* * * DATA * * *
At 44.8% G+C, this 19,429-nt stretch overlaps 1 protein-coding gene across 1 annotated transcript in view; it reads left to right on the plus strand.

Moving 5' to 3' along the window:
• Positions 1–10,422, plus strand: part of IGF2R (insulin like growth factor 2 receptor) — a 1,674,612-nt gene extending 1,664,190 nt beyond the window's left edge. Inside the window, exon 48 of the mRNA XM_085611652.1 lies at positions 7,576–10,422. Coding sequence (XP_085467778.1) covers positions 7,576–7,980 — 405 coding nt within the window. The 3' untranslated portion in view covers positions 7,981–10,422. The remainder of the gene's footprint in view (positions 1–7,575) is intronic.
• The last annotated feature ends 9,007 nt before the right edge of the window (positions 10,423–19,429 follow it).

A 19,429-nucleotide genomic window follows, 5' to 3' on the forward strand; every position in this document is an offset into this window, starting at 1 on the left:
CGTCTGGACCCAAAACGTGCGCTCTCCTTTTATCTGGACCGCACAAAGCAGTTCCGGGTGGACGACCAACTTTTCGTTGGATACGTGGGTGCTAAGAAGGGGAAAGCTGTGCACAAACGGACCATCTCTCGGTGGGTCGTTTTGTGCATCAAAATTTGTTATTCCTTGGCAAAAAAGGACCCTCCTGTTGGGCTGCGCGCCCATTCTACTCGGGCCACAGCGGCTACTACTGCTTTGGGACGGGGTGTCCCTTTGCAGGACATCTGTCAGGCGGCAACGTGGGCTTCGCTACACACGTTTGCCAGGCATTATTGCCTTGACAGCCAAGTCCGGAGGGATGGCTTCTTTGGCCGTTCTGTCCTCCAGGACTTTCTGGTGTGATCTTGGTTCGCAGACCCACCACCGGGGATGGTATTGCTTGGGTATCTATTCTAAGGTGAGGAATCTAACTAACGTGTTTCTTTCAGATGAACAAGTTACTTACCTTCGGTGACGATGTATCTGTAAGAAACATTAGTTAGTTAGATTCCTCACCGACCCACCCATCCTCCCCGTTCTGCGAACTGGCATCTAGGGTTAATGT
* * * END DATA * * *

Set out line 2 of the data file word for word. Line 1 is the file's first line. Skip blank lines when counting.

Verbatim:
Moving 5' to 3' along the window: